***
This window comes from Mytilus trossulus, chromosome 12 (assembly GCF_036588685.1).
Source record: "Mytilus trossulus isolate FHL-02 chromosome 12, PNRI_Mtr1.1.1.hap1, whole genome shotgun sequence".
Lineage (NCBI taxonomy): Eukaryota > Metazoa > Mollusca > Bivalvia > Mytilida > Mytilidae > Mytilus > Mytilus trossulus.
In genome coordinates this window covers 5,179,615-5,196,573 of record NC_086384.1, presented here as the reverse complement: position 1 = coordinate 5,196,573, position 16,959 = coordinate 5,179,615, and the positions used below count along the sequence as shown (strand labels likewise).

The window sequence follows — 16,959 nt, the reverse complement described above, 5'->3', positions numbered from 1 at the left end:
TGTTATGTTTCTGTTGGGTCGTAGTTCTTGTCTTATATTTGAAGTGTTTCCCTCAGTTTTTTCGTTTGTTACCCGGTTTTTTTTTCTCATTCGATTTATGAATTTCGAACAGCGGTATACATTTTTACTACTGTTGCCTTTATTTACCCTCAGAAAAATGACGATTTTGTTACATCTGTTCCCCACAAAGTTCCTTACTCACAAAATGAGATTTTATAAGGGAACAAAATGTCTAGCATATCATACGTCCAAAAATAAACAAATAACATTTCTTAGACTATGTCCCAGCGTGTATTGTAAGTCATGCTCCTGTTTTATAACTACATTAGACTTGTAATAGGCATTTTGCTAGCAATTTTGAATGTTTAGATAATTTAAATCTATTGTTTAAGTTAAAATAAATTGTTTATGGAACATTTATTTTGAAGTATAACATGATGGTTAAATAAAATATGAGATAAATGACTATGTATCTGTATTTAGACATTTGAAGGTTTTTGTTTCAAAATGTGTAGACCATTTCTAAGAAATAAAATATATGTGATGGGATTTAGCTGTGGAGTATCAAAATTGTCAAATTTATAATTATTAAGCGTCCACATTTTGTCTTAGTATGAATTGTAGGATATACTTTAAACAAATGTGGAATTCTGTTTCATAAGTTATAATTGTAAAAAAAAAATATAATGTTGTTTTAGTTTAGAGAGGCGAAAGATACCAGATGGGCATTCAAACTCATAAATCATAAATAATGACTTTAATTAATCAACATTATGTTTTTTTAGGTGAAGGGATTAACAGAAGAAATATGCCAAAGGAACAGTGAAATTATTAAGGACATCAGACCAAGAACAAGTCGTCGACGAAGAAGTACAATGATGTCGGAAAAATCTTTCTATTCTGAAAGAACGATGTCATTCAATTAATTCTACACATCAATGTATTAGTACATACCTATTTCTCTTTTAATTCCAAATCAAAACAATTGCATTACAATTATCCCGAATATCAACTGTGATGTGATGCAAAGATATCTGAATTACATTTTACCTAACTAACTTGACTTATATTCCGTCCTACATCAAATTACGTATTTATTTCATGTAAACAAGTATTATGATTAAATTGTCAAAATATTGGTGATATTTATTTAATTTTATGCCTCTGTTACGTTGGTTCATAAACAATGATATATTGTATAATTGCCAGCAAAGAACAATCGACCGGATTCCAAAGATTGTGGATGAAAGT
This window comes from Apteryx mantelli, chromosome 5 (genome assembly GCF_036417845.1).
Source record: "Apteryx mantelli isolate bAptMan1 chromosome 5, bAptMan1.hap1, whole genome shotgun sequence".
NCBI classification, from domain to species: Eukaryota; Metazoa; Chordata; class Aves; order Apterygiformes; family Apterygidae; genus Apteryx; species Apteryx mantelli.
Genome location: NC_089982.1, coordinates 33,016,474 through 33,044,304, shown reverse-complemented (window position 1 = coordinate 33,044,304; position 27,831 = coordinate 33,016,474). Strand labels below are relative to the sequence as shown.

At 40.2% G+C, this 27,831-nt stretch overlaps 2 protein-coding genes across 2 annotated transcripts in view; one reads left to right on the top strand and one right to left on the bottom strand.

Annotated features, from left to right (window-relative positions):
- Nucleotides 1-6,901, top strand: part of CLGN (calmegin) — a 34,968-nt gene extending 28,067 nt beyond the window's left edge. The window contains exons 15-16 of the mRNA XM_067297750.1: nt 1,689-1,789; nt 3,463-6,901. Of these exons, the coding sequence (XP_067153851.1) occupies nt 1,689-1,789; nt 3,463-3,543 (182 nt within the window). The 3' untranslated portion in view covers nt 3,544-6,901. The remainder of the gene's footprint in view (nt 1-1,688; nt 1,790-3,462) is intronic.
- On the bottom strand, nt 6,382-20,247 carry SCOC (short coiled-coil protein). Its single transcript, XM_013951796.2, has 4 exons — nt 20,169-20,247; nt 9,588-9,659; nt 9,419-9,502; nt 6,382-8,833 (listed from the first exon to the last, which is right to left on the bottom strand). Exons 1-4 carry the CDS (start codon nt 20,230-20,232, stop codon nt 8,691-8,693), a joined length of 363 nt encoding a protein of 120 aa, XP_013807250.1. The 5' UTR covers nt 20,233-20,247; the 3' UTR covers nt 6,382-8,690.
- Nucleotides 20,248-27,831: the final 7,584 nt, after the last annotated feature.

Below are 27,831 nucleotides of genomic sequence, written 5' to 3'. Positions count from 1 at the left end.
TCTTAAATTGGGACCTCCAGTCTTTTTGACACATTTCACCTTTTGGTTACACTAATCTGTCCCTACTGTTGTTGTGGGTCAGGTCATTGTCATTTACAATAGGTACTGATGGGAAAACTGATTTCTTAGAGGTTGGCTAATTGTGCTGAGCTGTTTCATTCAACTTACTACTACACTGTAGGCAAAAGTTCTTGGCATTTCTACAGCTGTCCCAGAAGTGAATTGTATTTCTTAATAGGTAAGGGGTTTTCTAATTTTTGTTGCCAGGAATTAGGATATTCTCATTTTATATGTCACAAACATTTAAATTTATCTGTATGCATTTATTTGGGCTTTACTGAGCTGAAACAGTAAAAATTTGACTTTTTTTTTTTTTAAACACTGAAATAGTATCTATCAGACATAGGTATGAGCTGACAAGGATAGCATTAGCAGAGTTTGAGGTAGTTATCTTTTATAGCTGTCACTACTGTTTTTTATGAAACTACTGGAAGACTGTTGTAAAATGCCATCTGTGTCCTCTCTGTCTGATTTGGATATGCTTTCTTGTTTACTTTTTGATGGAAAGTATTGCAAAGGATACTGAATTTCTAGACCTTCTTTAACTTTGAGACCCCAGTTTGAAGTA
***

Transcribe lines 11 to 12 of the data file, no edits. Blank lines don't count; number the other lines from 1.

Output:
At 40.2% G+C, this 27,831-nt stretch overlaps 2 protein-coding genes across 2 annotated transcripts in view; one reads left to right on the top strand and one right to left on the bottom strand.

Annotated features, from left to right (window-relative positions):